The anonymity provided to the donors by electoral bonds (EBs) is making it the preferred choice for big donors, including corporates. Over the past three years, the State Bank of India (SBI), the official channel for selling these instruments, has sold EBs worth Rs6,492.68 crore in 14 phases, shows an analysis by Commodore Lokesh Batra (retd).
Cmde Batra says, "During 2018 to 2020, SBI sold 12,773 electoral bonds, of which 12,632 bonds worth Rs6,472.43 crore were encashed. Bonds worth Rs20.25 crore that remain uncashed were transferred to the Prime Minister's National Relief Fund (PMNRF)."
The analysis carried out by Cmde Batra is based on replies he had received under the Right to Information (RTI) Act from several public authorities, including SBI.
It shows Mumbai with 31.16% share remains at the top where electoral bonds were sold. Mumbai is followed by Kolkata at 22.98% and New Delhi at 14.67% share.
However, when it comes to encashing the electoral bonds, Delhi leads the pack. Over the past three years, 77.31% of electoral bonds sold, were encashed in the national capital, followed by Hyderabad at 9.31% and Bhubaneshwar at 4.84%. Despite contributing most in the electoral bond sale, when it comes to encashing, Mumbai is at the fifth spot with 2.34% share in total bonds encashed by the donee.
SBI in the XIV phase of the sale was authorised to issue and encash electoral bonds through its 29 authorised branches from 19th October to 28 October 2020. Redemption or encashment of electoral bonds at SBI branches took place till 11 November 2020.
Information obtained by Cmde Batra shows that during the 14 phases of sale of electoral bonds, SBI has earned Rs3.66 crore as commission, excluding taxes. During the 14th phase, SBI sold 321 electoral bonds worth Rs282.29 crore, of which all except one bond of Rs1,000, the rest were encashed.
Until the latest window period till October 2020, a total of 12,773 electoral bonds of various denominations were sold. A major portion of them is the highest value denomination of Rs1 crore (5,981 bonds) followed by the next highest denomination of Rs10 lakh (4,943 bonds). A total of 1,731 bonds of Rs1 lakh denomination were sold in these 14 cycles. Meanwhile, the purchases made for the lower denominations of Rs1,000 and Rs10,000 are only 48 and 70 electoral bonds, respectively.
The analysis by Cmde Batra shows electoral bonds with the highest denomination value of Rs1 crore are most preferred by the donors and constitute 92.12% in the total value. It is followed by bonds worth Rs10 lakh, which form 7.61% and Rs1 lakh with just 0.27% share in the total value of electoral bonds sold till date.
On 2 January 2018, the ministry of finance had notified the EB scheme. As per the scheme, an electoral bond is a bond issued in the nature of a promissory note, it may be purchased by a person who is a citizen of India or entities incorporated or established in India. The bonds are issued in multiples of Rs1,000, Rs10,000, Rs1 lakh, Rs10 lakh and Rs1 crore.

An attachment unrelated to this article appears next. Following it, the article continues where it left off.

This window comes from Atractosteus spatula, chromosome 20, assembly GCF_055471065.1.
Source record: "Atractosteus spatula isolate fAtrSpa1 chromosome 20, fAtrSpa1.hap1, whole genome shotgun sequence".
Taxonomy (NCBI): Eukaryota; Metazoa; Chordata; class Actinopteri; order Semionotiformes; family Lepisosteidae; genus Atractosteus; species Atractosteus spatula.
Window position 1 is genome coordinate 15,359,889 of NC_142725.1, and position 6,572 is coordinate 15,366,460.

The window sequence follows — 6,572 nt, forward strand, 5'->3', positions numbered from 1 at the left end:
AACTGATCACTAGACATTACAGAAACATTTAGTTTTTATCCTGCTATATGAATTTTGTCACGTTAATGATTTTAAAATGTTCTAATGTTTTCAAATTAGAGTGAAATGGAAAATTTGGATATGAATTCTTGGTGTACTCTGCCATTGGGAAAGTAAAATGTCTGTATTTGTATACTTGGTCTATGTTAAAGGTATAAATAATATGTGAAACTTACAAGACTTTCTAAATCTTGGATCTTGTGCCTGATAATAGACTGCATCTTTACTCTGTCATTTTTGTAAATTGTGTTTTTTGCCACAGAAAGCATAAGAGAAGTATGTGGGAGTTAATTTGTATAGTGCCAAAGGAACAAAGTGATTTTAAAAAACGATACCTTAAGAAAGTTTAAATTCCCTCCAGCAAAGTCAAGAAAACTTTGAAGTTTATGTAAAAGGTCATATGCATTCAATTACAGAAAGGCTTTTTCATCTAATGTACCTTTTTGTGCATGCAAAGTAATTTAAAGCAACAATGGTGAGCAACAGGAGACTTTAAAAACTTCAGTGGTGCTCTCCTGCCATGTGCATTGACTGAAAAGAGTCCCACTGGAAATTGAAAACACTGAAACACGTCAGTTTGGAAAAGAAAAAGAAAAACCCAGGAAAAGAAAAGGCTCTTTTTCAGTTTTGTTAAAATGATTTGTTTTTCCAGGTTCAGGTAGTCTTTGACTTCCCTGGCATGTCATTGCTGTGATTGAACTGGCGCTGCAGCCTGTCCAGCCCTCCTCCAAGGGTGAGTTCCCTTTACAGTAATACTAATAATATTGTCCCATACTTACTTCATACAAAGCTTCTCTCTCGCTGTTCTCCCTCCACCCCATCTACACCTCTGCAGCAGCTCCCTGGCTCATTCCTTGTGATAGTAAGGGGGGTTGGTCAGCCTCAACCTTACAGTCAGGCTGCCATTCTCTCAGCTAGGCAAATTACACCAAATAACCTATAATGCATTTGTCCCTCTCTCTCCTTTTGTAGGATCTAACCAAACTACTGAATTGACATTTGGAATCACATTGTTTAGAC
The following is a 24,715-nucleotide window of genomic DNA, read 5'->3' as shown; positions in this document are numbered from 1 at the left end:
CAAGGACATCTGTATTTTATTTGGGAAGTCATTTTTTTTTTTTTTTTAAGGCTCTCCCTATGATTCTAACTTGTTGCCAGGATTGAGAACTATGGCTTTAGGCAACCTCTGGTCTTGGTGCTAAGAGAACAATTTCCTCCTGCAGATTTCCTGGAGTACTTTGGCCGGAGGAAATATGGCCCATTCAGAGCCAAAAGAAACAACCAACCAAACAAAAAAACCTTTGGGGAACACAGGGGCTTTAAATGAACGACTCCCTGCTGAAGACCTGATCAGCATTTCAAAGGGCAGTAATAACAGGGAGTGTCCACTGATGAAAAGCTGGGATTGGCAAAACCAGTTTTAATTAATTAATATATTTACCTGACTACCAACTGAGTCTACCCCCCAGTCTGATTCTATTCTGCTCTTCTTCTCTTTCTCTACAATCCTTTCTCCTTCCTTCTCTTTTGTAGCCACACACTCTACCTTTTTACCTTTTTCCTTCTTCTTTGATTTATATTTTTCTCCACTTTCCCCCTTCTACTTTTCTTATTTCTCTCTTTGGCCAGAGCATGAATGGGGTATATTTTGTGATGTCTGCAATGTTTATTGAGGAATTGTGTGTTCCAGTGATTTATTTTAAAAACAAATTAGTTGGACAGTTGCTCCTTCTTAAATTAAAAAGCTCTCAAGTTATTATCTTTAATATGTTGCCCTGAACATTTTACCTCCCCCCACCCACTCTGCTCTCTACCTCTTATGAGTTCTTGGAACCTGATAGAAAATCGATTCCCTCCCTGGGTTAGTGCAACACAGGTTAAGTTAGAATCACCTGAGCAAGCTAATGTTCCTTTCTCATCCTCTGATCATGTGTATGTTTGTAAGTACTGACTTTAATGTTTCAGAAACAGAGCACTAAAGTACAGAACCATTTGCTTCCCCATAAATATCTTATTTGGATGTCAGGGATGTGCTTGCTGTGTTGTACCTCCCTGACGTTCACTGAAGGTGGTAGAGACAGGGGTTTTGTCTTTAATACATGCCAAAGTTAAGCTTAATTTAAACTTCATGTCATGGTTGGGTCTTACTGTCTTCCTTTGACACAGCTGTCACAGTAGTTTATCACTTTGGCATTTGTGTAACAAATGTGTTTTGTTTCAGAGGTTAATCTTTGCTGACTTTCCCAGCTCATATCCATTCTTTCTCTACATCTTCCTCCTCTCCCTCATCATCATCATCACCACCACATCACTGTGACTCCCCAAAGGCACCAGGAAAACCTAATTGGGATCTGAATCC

These are available at specified branches of SBI and any account-holder compliant with know-your-customer (KYC) norms can buy these bonds. Donors can donate the bonds to their party of choice, which can then be encashed by the party's verified account within 15 days. The bond does not carry the name of the buyer or the payee.
The political party does not have to disclose who it has received the bond from in its account. Neither does the donor entity have to state to which party it has donated. Also, as per the scheme only eligible political parties with 1% vote share are eligible to buy electoral bonds.
The Association for Democratic Reforms (ADR), a non-government organisation (NGO), has been raising the issue of political funding through electoral bonds by anonymous donors. An analysis by ADR shows that Lok Sabha 2019 elections saw the highest ever anonymous funding through electoral bonds. Between FY17-18 and FY18-19, political parties received a total of Rs2,760.20 crore from electoral bonds as donation, ADR says.
In its plea filed in October this year before the Supreme Court, ADR had called sale of electoral bonds just before election as corruption on a huge scale.
"Certain amendments made through the Finance Act, 2017 and earlier Finance Act, 2016, both passed as money bills, and which have opened the doors to unlimited political donations, even from foreign companies, thereby legitimizing electoral corruption at a huge scale, while at the same time ensuring complete non-transparency in political funding," the plea filed by ADR says.
The plea contended that the Finance Act of 2017 had introduced the use of electoral bonds which is exempt from disclosure under the Representation of Peoples Act, 1951, opening the doors to unchecked, unknown funding to political parties.
"The said amendments have removed the existing cap of 7.5% of net profit in the past three years on campaign donations by companies and have legalised anonymous donations," added the plea.